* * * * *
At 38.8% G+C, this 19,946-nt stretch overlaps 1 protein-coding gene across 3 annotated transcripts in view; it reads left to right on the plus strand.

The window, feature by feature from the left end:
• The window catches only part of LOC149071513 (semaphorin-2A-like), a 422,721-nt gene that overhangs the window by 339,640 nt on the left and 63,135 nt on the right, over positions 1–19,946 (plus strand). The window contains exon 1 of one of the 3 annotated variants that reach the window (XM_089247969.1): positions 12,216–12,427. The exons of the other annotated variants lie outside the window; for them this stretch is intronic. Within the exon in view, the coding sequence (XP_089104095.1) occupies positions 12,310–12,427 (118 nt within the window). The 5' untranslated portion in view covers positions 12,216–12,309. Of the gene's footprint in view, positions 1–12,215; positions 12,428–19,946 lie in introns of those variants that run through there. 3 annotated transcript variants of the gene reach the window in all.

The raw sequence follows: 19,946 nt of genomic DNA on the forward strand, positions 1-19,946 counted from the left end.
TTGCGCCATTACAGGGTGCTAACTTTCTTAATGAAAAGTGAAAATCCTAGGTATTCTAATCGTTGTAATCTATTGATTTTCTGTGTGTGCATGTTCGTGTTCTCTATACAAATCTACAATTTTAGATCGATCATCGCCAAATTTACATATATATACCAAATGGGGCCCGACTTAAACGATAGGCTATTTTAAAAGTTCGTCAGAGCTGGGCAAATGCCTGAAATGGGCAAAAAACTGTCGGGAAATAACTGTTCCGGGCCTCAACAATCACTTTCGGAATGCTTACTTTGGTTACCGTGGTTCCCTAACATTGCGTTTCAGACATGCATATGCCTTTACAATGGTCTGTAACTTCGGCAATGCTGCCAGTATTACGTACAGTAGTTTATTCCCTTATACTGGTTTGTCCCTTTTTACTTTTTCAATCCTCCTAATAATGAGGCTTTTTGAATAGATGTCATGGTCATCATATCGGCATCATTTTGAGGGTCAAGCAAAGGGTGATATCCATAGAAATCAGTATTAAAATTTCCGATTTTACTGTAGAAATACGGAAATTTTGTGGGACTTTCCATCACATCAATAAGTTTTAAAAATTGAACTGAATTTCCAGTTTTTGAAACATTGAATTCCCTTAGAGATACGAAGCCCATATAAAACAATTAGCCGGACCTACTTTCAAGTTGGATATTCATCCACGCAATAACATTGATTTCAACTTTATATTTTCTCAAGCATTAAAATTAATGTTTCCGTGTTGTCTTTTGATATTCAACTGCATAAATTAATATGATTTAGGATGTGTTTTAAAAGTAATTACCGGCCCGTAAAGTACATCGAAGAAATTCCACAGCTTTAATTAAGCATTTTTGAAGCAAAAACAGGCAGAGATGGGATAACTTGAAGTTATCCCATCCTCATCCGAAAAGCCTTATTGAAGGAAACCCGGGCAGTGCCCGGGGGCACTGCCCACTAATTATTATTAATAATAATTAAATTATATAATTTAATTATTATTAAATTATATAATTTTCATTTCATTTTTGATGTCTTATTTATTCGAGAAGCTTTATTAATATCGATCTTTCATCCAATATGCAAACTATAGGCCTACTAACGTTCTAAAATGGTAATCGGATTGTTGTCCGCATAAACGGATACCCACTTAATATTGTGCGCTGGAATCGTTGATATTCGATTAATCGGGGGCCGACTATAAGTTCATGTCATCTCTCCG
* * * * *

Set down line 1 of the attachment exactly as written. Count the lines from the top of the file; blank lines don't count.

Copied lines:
At 38.8% G+C, this 19,946-nt stretch overlaps 1 protein-coding gene across 3 annotated transcripts in view; it reads left to right on the plus strand.